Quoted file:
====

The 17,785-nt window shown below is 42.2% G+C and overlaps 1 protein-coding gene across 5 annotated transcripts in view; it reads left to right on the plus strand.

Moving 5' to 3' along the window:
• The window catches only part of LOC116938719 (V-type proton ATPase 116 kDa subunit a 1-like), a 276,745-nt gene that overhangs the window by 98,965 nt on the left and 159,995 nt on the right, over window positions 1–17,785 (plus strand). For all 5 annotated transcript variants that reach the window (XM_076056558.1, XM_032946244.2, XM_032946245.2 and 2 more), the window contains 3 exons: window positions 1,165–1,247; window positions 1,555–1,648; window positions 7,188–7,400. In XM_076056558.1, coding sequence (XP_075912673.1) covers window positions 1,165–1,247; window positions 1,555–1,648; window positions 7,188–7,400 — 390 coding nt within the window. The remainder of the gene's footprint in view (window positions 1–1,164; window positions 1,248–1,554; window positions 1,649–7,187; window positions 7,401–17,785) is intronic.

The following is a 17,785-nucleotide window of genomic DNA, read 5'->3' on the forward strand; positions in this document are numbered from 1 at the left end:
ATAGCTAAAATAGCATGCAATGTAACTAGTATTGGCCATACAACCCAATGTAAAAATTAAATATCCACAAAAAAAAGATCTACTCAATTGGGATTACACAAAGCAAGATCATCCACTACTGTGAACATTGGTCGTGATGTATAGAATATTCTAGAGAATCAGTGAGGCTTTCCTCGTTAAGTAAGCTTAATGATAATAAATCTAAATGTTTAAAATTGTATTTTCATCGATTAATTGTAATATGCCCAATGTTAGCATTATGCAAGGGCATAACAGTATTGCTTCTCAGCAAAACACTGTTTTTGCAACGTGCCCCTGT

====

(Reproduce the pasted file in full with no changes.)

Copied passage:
The 17,785-nt window shown below is 42.2% G+C and overlaps 1 protein-coding gene across 5 annotated transcripts in view; it reads left to right on the plus strand.

Moving 5' to 3' along the window:
• The window catches only part of LOC116938719 (V-type proton ATPase 116 kDa subunit a 1-like), a 276,745-nt gene that overhangs the window by 98,965 nt on the left and 159,995 nt on the right, over window positions 1–17,785 (plus strand). For all 5 annotated transcript variants that reach the window (XM_076056558.1, XM_032946244.2, XM_032946245.2 and 2 more), the window contains 3 exons: window positions 1,165–1,247; window positions 1,555–1,648; window positions 7,188–7,400. In XM_076056558.1, coding sequence (XP_075912673.1) covers window positions 1,165–1,247; window positions 1,555–1,648; window positions 7,188–7,400 — 390 coding nt within the window. The remainder of the gene's footprint in view (window positions 1–1,164; window positions 1,248–1,554; window positions 1,649–7,187; window positions 7,401–17,785) is intronic.

The following is a 17,785-nucleotide window of genomic DNA, read 5'->3' on the forward strand; positions in this document are numbered from 1 at the left end:
ATAGCTAAAATAGCATGCAATGTAACTAGTATTGGCCATACAACCCAATGTAAAAATTAAATATCCACAAAAAAAAGATCTACTCAATTGGGATTACACAAAGCAAGATCATCCACTACTGTGAACATTGGTCGTGATGTATAGAATATTCTAGAGAATCAGTGAGGCTTTCCTCGTTAAGTAAGCTTAATGATAATAAATCTAAATGTTTAAAATTGTATTTTCATCGATTAATTGTAATATGCCCAATGTTAGCATTATGCAAGGGCATAACAGTATTGCTTCTCAGCAAAACACTGTTTTTGCAACGTGCCCCTGT